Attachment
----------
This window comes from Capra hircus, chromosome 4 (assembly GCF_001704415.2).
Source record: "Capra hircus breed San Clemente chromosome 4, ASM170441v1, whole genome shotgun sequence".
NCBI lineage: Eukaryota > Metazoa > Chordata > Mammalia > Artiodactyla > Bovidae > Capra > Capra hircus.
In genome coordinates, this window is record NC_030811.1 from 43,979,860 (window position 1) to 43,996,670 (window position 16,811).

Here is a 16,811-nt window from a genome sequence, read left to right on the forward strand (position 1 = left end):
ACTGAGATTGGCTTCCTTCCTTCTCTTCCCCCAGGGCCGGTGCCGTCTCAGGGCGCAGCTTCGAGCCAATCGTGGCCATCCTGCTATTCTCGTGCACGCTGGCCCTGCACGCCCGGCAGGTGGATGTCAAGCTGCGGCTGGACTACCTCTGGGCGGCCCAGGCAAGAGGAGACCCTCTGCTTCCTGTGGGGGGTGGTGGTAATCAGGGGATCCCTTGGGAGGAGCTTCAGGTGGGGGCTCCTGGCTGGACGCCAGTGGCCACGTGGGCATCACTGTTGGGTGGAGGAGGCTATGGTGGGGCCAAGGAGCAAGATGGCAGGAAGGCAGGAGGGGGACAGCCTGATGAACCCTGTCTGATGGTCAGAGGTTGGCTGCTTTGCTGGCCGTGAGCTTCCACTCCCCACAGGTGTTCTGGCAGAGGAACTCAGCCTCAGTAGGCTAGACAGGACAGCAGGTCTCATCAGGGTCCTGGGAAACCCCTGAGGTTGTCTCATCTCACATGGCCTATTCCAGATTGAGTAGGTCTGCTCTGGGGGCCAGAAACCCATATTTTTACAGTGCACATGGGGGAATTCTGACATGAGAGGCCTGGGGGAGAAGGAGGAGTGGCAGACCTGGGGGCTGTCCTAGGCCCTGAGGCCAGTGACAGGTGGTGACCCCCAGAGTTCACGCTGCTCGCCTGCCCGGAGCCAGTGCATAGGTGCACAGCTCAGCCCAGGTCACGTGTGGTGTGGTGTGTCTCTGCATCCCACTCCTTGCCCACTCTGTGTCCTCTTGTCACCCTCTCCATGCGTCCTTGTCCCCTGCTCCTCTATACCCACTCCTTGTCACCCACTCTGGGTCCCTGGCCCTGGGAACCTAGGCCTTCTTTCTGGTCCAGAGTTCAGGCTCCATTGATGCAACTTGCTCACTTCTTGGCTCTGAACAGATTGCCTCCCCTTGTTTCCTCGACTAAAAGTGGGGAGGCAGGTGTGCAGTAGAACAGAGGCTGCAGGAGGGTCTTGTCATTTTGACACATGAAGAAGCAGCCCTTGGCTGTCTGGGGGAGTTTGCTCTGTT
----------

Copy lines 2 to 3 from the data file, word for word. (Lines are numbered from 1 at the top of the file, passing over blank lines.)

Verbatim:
Source record: "Capra hircus breed San Clemente chromosome 4, ASM170441v1, whole genome shotgun sequence".
NCBI lineage: Eukaryota > Metazoa > Chordata > Mammalia > Artiodactyla > Bovidae > Capra > Capra hircus.